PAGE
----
Using a dough scraper or a knife, lift the dough off the work surface.

Place the dough onto the mold cavity.

Press the dough into the cavity, shoving into the edges and then using a vigorous pressing motion with the palms over the entire surface. The trick is to push the dough into the details of the mold as completely as possible without overworking it such that the dough starts to warm up.

There should be an excess of dough all around. Start by trimming the edges of the design.

Then level the top. The surface of the dough should stand slightly above the top surface of the wood. Place any excess dough in the refrigerator.

The next step is essential, push the edges of the cookie away from the mold. This greatly assists in the release of the cookie from the mold.

Place a sheet of parchment, cut larger than the design, on the cookie and press it into the cookie surface. The parchment acts to stabilize the design as it leaves the mold.

To rap or not to rap? We've tried all the methods and concluded that the best tasting cookie requires a recipe that is naturally going to stick to the mold. So, yes, several sharp raps are required to get the cookie to start to release. Hold the mold vertically while rapping and keep the parchment up against the cookie. The parchment prevents the cookie from distorting as it loosens from the mold.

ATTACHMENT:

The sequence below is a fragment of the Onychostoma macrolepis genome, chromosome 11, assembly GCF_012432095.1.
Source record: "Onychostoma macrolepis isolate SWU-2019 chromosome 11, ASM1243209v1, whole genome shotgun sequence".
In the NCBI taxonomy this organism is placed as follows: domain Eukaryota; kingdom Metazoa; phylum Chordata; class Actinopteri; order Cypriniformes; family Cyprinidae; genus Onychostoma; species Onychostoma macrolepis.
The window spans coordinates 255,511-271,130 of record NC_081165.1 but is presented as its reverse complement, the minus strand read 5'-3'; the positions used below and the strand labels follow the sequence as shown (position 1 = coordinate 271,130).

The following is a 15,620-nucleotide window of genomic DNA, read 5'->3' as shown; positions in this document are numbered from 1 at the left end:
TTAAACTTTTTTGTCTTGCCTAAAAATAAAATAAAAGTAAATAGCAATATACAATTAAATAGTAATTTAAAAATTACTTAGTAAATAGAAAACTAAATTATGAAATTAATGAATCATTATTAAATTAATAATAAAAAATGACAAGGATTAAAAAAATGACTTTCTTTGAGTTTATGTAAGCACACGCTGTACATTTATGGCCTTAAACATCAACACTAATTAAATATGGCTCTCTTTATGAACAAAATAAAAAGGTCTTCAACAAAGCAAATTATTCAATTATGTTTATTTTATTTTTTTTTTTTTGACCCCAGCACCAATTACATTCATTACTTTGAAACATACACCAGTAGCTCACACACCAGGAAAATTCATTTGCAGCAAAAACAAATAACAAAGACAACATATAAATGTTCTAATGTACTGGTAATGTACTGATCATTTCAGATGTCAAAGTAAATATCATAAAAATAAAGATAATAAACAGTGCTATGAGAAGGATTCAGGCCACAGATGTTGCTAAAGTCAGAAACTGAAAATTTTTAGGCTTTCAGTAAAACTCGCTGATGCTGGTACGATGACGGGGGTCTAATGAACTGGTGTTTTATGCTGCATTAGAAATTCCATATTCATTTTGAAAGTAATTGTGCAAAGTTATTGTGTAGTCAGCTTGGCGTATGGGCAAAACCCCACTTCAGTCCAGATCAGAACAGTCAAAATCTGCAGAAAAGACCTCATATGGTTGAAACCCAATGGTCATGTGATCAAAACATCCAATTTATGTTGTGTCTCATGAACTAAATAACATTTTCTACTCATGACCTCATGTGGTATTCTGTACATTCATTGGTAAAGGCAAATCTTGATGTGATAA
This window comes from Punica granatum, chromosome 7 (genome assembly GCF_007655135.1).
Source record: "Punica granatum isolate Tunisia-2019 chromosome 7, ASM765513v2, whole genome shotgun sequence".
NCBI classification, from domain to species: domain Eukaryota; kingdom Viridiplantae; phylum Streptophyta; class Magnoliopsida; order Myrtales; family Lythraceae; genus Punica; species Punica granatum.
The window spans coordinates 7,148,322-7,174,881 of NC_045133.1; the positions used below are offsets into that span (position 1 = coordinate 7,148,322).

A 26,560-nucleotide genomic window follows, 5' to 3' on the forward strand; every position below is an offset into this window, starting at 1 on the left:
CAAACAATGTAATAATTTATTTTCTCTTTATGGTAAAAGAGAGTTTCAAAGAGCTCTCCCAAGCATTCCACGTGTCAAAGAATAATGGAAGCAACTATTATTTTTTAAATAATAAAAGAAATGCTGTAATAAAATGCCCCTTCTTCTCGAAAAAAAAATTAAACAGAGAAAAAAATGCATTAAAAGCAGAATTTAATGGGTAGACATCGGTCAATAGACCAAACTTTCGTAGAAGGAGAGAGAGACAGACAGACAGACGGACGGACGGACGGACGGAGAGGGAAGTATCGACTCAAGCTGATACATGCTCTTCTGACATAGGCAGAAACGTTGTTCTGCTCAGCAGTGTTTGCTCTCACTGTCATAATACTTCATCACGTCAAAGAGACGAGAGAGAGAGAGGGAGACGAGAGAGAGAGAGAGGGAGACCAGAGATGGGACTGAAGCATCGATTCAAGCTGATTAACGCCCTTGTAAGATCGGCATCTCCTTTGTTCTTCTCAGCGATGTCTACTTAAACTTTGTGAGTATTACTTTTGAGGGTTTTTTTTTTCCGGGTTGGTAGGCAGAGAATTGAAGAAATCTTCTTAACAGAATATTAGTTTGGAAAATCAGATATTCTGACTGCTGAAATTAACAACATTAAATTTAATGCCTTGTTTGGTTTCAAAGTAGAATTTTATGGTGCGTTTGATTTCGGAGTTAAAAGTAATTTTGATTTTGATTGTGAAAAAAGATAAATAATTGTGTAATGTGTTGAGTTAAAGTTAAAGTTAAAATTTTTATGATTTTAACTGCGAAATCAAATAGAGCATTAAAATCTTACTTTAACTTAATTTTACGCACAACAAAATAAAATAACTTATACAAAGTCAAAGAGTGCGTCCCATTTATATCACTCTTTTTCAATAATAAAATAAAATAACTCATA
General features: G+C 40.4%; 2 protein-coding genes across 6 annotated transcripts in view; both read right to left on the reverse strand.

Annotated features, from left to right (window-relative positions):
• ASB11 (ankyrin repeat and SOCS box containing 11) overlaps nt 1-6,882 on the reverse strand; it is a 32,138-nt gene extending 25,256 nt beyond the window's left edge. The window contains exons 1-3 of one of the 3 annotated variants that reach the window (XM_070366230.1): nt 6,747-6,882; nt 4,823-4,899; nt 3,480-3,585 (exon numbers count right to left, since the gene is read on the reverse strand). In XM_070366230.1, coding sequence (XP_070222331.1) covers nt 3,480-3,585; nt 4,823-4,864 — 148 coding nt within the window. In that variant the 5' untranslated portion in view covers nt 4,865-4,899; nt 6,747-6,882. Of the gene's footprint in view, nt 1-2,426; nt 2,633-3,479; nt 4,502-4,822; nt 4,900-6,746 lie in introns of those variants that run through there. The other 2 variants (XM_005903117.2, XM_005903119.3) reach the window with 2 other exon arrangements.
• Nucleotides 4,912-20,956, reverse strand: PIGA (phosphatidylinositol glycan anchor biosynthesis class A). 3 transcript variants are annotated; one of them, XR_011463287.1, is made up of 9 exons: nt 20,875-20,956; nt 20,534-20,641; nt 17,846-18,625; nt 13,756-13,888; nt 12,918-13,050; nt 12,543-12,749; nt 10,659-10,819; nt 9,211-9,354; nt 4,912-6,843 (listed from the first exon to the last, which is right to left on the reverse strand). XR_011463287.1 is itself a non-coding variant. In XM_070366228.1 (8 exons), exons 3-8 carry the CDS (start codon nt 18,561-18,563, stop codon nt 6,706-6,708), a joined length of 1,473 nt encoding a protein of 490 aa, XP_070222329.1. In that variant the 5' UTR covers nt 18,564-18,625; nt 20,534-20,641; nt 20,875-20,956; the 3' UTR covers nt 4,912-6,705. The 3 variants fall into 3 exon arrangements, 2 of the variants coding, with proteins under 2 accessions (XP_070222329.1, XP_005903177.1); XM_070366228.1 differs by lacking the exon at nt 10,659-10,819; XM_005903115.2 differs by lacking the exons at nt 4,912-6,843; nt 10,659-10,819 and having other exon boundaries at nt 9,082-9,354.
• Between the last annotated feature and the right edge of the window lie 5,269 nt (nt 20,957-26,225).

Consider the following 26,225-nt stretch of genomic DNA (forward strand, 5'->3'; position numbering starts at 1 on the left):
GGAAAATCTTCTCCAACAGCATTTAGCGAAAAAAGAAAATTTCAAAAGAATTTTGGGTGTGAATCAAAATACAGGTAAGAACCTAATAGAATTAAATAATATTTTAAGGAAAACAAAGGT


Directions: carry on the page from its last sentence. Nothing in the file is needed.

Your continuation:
The cookie should start to release from the mold. As you work with a given mold, you'll find that starting from the top or from the bottom will produce a better release. If you have a particularly complex design you may need to coax the cookie from the mold in certain problem areas with a fork or knife, but as much as possible let the cookie release from the mold at it's own pace. Be patient. It takes some time for the release to happen. Let gravity be the pacesetter.

After placing cookies on baking sheets, still adhered to the parchment, put the pans back in the refrigerator for a half hour. If the cookie goes into the oven in a cold state, it will produce a superior design with finer details.

Preheat the oven to 335 degrees. Set the racks to the upper and middle areas of the oven. Bake for 10 minutes, then rotate the pan 180 degrees and bake another 10 minutes until lightly browned around the edges. Smaller cookies will require less time. Place the cookies on a wire rack. When they've cooled a few minutes, slide the cookies off the parchment paper and continue to cool on the racks. Store the finished cookies in an airtight container.

We tried different leavening options and found that the addition of baking powder produces an inferior design. The cookie on the left, shown below, was made with egg and the one on the right was made with baking powder. They were identical before going into the oven.

We also tried recipes that use liquid sweeteners. While these recipes make the release process easier and produce good designs, the cookie is dense. We were not happy with the cookie texture.